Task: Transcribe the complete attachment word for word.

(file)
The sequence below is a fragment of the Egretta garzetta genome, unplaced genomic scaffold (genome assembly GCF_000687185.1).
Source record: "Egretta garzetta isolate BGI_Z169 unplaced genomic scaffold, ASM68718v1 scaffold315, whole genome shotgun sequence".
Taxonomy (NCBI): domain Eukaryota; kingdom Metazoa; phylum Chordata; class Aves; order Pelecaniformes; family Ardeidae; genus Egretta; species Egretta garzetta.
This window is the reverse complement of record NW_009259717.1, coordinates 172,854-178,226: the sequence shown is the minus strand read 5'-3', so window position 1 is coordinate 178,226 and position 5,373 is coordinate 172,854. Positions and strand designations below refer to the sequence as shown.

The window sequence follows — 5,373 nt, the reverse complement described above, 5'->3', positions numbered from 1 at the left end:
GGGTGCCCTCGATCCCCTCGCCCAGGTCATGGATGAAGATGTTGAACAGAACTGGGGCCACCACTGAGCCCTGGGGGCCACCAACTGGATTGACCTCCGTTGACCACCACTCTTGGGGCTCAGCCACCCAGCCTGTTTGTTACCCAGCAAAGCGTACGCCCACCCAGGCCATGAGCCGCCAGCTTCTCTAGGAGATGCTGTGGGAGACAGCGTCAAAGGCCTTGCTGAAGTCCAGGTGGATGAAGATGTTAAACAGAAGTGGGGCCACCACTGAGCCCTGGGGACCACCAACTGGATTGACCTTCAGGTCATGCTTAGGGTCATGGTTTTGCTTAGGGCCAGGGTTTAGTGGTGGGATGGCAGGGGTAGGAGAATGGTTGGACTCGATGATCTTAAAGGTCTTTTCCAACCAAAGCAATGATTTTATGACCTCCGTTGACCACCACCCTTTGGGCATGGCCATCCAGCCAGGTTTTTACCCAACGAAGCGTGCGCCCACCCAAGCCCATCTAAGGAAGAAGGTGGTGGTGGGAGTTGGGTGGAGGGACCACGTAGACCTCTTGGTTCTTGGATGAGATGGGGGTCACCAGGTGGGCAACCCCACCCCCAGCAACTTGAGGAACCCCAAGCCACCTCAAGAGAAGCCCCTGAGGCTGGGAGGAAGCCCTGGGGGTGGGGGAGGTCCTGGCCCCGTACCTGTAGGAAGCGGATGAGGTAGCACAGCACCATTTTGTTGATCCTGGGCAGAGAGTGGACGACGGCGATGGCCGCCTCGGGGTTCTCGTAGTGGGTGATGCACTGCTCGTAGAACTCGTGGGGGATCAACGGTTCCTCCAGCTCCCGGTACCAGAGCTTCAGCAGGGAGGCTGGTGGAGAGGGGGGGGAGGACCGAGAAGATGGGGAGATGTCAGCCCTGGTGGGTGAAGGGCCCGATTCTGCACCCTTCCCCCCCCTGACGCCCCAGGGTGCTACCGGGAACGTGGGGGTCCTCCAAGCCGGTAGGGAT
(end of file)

The sequence below is a fragment of the Egretta garzetta genome, unplaced genomic scaffold (genome assembly GCF_000687185.1).
Source record: "Egretta garzetta isolate BGI_Z169 unplaced genomic scaffold, ASM68718v1 scaffold315, whole genome shotgun sequence".
Taxonomy (NCBI): domain Eukaryota; kingdom Metazoa; phylum Chordata; class Aves; order Pelecaniformes; family Ardeidae; genus Egretta; species Egretta garzetta.
This window is the reverse complement of record NW_009259717.1, coordinates 172,854-178,226: the sequence shown is the minus strand read 5'-3', so window position 1 is coordinate 178,226 and position 5,373 is coordinate 172,854. Positions and strand designations below refer to the sequence as shown.

The window sequence follows — 5,373 nt, the reverse complement described above, 5'->3', positions numbered from 1 at the left end:
GGGTGCCCTCGATCCCCTCGCCCAGGTCATGGATGAAGATGTTGAACAGAACTGGGGCCACCACTGAGCCCTGGGGGCCACCAACTGGATTGACCTCCGTTGACCACCACTCTTGGGGCTCAGCCACCCAGCCTGTTTGTTACCCAGCAAAGCGTACGCCCACCCAGGCCATGAGCCGCCAGCTTCTCTAGGAGATGCTGTGGGAGACAGCGTCAAAGGCCTTGCTGAAGTCCAGGTGGATGAAGATGTTAAACAGAAGTGGGGCCACCACTGAGCCCTGGGGACCACCAACTGGATTGACCTTCAGGTCATGCTTAGGGTCATGGTTTTGCTTAGGGCCAGGGTTTAGTGGTGGGATGGCAGGGGTAGGAGAATGGTTGGACTCGATGATCTTAAAGGTCTTTTCCAACCAAAGCAATGATTTTATGACCTCCGTTGACCACCACCCTTTGGGCATGGCCATCCAGCCAGGTTTTTACCCAACGAAGCGTGCGCCCACCCAAGCCCATCTAAGGAAGAAGGTGGTGGTGGGAGTTGGGTGGAGGGACCACGTAGACCTCTTGGTTCTTGGATGAGATGGGGGTCACCAGGTGGGCAACCCCACCCCCAGCAACTTGAGGAACCCCAAGCCACCTCAAGAGAAGCCCCTGAGGCTGGGAGGAAGCCCTGGGGGTGGGGGAGGTCCTGGCCCCGTACCTGTAGGAAGCGGATGAGGTAGCACAGCACCATTTTGTTGATCCTGGGCAGAGAGTGGACGACGGCGATGGCCGCCTCGGGGTTCTCGTAGTGGGTGATGCACTGCTCGTAGAACTCGTGGGGGATCAACGGTTCCTCCAGCTCCCGGTACCAGAGCTTCAGCAGGGAGGCTGGTGGAGAGGGGGGGGAGGACCGAGAAGATGGGGAGATGTCAGCCCTGGTGGGTGAAGGGCCCGATTCTGCACCCTTCCCCCCCCTGACGCCCCAGGGTGCTACCGGGAACGTGGGGGTCCTCCAAGCCGGTAGGGAT